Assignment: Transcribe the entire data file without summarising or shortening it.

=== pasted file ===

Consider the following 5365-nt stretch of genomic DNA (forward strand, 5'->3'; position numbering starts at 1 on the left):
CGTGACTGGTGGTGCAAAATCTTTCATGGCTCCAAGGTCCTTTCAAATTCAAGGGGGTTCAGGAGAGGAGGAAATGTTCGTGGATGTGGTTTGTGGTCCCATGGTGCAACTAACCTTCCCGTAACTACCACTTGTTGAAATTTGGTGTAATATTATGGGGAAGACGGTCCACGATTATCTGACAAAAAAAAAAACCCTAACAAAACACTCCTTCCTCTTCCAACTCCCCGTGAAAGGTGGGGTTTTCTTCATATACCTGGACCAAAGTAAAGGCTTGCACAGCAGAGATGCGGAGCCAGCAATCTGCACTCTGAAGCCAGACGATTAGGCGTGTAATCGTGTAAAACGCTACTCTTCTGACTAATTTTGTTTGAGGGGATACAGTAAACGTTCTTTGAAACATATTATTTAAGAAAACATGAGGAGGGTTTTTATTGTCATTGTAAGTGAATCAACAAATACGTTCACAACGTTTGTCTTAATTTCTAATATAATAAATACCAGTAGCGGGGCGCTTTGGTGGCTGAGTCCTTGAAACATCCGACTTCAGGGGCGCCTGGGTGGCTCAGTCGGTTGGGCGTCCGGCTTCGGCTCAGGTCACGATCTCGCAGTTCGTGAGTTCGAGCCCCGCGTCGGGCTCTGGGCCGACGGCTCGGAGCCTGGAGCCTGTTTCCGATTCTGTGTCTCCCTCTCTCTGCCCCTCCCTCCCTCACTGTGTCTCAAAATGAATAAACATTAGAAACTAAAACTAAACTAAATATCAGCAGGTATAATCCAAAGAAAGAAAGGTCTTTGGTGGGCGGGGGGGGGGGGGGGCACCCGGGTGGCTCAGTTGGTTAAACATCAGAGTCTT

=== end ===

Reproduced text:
Consider the following 5365-nt stretch of genomic DNA (forward strand, 5'->3'; position numbering starts at 1 on the left):
CGTGACTGGTGGTGCAAAATCTTTCATGGCTCCAAGGTCCTTTCAAATTCAAGGGGGTTCAGGAGAGGAGGAAATGTTCGTGGATGTGGTTTGTGGTCCCATGGTGCAACTAACCTTCCCGTAACTACCACTTGTTGAAATTTGGTGTAATATTATGGGGAAGACGGTCCACGATTATCTGACAAAAAAAAAAACCCTAACAAAACACTCCTTCCTCTTCCAACTCCCCGTGAAAGGTGGGGTTTTCTTCATATACCTGGACCAAAGTAAAGGCTTGCACAGCAGAGATGCGGAGCCAGCAATCTGCACTCTGAAGCCAGACGATTAGGCGTGTAATCGTGTAAAACGCTACTCTTCTGACTAATTTTGTTTGAGGGGATACAGTAAACGTTCTTTGAAACATATTATTTAAGAAAACATGAGGAGGGTTTTTATTGTCATTGTAAGTGAATCAACAAATACGTTCACAACGTTTGTCTTAATTTCTAATATAATAAATACCAGTAGCGGGGCGCTTTGGTGGCTGAGTCCTTGAAACATCCGACTTCAGGGGCGCCTGGGTGGCTCAGTCGGTTGGGCGTCCGGCTTCGGCTCAGGTCACGATCTCGCAGTTCGTGAGTTCGAGCCCCGCGTCGGGCTCTGGGCCGACGGCTCGGAGCCTGGAGCCTGTTTCCGATTCTGTGTCTCCCTCTCTCTGCCCCTCCCTCCCTCACTGTGTCTCAAAATGAATAAACATTAGAAACTAAAACTAAACTAAATATCAGCAGGTATAATCCAAAGAAAGAAAGGTCTTTGGTGGGCGGGGGGGGGGGGGGGCACCCGGGTGGCTCAGTTGGTTAAACATCAGAGTCTT